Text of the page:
While it may not feel like it – it definitely doesn’t here – Winter garden season is upon us… and pretty soon you may be thinking about ways to extend the growing season as it starts to cool off. A greenhouse is the go-to solution for most folks, but that means shelling out some bucks… right?
Well, maybe not as much as you might think. With a little ingenuity, elbow grease, and ability to follow some simple directions, you can build your own greenhouse for around $300. Don’t believe it? Check out this post from our friends over at sister site Insteading:
DIY How-to: Build a $300 in-Ground Greenhouse (w/ plans)
Farmers have been trying to extend the growing season of their crops for hundreds of years. So far, the greenhouse has been the dominant technology, since it doesn’t usually require electricity to operate. The problem with setting up an off-the grid greenhouse is that the typical, “glazed glass” structure can be prohibitively expensive to construct. That’s where a the in-ground greenhouse comes into play.
A much more affordable and effective alternative to glass greenhouses is the walipini (an Aymara nativeword for a “place of warmth”). Essentially an in-ground “pit” greenhouse, this earth-sheltered greenhouse taps into the thermal mass of the earth, so that much less energy is needed to heat its interior than a similarly-sized glass greenhouse. Obviously, you need to take drainage and ventilation into consideration while building a walipini, but the Benson Institute at BYU has a few pointers on how to handle that, as well:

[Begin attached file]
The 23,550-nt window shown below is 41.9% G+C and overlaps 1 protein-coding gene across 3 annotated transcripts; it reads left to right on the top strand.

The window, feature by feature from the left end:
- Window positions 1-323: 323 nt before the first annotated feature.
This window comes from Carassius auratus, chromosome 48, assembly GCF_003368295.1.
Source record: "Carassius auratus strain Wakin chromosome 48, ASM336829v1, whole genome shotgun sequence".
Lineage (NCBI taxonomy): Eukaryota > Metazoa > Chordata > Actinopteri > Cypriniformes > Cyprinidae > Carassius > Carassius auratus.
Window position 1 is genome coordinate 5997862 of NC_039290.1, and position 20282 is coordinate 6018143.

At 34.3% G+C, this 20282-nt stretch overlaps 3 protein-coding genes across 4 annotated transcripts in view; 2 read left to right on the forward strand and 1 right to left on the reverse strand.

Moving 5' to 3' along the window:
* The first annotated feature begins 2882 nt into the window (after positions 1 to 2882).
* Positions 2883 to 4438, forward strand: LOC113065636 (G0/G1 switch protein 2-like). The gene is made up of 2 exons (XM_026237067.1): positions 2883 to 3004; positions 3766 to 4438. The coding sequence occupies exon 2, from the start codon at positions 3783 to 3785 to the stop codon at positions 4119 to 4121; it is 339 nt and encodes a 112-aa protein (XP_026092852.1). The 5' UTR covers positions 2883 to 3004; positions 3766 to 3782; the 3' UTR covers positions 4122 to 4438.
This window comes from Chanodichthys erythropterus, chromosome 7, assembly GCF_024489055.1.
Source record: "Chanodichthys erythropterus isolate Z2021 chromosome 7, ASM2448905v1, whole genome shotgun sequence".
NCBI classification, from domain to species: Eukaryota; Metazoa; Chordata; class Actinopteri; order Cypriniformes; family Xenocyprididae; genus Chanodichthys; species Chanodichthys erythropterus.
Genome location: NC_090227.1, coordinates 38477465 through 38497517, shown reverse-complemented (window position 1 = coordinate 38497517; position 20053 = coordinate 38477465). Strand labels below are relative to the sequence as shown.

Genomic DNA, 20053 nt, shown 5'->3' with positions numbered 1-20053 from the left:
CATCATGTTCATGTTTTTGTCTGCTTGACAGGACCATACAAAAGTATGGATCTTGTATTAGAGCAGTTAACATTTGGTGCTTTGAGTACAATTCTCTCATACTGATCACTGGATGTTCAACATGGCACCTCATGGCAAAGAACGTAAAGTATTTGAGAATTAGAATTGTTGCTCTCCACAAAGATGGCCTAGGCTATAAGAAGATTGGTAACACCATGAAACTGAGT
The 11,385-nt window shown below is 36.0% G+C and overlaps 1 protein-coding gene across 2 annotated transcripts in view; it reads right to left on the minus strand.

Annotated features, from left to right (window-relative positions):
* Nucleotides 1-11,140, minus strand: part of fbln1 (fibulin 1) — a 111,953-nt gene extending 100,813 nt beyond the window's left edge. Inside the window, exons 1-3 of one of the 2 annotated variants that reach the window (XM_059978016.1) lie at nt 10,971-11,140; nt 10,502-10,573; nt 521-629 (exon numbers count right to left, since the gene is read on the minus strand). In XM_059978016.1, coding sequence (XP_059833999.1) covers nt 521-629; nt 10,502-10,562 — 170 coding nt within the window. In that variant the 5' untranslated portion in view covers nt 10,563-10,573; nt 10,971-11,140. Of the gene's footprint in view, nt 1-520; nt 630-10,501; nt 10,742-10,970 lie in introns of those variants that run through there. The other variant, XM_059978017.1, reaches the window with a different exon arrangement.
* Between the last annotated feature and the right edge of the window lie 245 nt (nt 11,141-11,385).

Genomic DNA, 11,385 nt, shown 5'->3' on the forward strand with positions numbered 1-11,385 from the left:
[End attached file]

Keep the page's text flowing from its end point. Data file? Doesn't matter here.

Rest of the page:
The Walipini utilizes nature’s resources to provide a warm, stable, well-lit environment for year-round vegetable production. Locating the growing area 6’- 8’ underground and capturing and storing daytime solar radiation are the most important principles in building a successful Walipini.
The Walipini, in simplest terms, is a rectangular hole in the ground 6-8′ deep that’s covered by plastic sheeting. The longest area of the rectangle faces the winter sun — to the north in the Southern Hemisphere and to the south in the Northern Hemisphere. A thick wall of rammed earth at the back of the building and a much lower wall at the front provide the needed angle for the plastic sheet roof. This roof seals the hole, provides an insulating airspace between the two layers of plastic (a sheet on the top and another on the bottom of the roof/poles) and allows the sun’s rays to penetrate creating a warm, stable environment for plant growth.
If your browser supports PDF viewing, you can check out the full Benson Institute manual to build your own in-ground greenhouse, below, or download the full walipini manual here.
Keep in mind, also, that an in-ground greenhouse like the walipini could also serve as warm out-door storage for your animal hutches and small-scale hydroponic systems, making it a perfect “go-to” solution for a number of off-grid logistical issues … but the best part is the price: BYU pegs the materials cost at just $300 USD!